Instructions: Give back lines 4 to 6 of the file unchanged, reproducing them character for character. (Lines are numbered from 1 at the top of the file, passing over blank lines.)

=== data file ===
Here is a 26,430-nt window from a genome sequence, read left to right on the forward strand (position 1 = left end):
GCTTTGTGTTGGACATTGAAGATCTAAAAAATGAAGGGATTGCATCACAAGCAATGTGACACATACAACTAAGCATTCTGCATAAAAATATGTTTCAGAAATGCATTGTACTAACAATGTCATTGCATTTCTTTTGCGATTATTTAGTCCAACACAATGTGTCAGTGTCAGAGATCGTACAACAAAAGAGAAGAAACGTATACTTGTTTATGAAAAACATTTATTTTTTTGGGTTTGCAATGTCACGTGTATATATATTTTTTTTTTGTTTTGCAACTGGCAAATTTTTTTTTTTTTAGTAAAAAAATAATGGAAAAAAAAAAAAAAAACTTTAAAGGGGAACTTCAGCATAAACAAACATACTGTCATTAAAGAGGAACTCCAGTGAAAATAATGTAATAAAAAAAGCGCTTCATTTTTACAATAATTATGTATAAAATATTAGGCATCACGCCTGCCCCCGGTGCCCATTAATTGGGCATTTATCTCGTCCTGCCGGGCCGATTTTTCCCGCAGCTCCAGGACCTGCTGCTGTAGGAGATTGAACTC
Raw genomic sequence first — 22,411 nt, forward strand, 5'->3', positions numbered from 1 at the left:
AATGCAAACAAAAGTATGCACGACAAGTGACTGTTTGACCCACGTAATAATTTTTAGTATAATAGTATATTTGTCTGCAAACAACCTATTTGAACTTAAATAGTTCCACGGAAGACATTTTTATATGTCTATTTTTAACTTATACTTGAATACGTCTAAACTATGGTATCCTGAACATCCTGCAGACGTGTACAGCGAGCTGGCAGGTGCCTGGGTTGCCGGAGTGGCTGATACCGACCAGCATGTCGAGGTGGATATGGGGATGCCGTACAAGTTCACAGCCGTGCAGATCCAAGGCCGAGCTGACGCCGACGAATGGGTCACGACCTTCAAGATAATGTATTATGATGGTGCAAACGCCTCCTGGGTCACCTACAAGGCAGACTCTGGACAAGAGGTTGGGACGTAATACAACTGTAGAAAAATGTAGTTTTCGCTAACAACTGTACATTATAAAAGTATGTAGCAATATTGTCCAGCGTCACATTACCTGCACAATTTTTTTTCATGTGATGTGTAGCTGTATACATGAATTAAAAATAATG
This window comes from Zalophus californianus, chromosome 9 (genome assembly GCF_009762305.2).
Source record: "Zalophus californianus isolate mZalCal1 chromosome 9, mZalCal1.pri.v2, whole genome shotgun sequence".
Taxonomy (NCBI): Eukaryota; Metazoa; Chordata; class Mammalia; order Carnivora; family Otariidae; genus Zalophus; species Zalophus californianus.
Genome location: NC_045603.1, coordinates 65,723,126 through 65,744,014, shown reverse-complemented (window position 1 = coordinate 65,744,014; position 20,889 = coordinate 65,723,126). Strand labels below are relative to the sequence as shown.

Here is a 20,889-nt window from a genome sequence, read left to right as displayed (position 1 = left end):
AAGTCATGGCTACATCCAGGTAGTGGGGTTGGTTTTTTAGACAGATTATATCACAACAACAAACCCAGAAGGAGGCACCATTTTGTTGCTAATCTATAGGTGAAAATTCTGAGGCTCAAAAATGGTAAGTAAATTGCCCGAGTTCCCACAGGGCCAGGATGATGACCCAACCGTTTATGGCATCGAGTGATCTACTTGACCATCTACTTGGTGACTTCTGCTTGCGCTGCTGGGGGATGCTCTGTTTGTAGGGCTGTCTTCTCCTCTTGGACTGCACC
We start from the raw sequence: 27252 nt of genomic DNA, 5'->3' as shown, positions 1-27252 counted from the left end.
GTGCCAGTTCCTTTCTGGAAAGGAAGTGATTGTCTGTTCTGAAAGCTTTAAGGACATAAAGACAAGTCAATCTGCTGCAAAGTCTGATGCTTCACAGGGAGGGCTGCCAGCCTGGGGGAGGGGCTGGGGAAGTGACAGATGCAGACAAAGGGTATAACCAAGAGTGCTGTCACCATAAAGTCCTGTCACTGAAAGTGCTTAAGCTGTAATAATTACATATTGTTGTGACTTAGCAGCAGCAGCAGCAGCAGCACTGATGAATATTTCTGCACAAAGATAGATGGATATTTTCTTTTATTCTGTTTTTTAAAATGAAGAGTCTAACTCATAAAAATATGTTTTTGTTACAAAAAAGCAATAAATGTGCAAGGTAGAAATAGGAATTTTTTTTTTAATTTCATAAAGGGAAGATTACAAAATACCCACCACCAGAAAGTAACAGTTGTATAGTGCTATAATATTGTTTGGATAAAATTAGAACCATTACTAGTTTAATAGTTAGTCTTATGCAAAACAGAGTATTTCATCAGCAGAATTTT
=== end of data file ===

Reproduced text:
AATGCAAACAAAAGTATGCACGACAAGTGACTGTTTGACCCACGTAATAATTTTTAGTATAATAGTATATTTGTCTGCAAACAACCTATTTGAACTTAAATAGTTCCACGGAAGACATTTTTATATGTCTATTTTTAACTTATACTTGAATACGTCTAAACTATGGTATCCTGAACATCCTGCAGACGTGTACAGCGAGCTGGCAGGTGCCTGGGTTGCCGGAGTGGCTGATACCGACCAGCATGTCGAGGTGGATATGGGGATGCCGTACAAGTTCACAGCCGTGCAGATCCAAGGCCGAGCTGACGCCGACGAATGGGTCACGACCTTCAAGATAATGTATTATGATGGTGCAAACGCCTCCTGGGTCACCTACAAGGCAGACTCTGGACAAGAGGTTGGGACGTAATACAACTGTAGAAAAATGTAGTTTTCGCTAACAACTGTACATTATAAAAGTATGTAGCAATATTGTCCAGCGTCACATTACCTGCACAATTTTTTTTCATGTGATGTGTAGCTGTATACATGAATTAAAAATAATG
This window comes from Zalophus californianus, chromosome 9 (genome assembly GCF_009762305.2).
Source record: "Zalophus californianus isolate mZalCal1 chromosome 9, mZalCal1.pri.v2, whole genome shotgun sequence".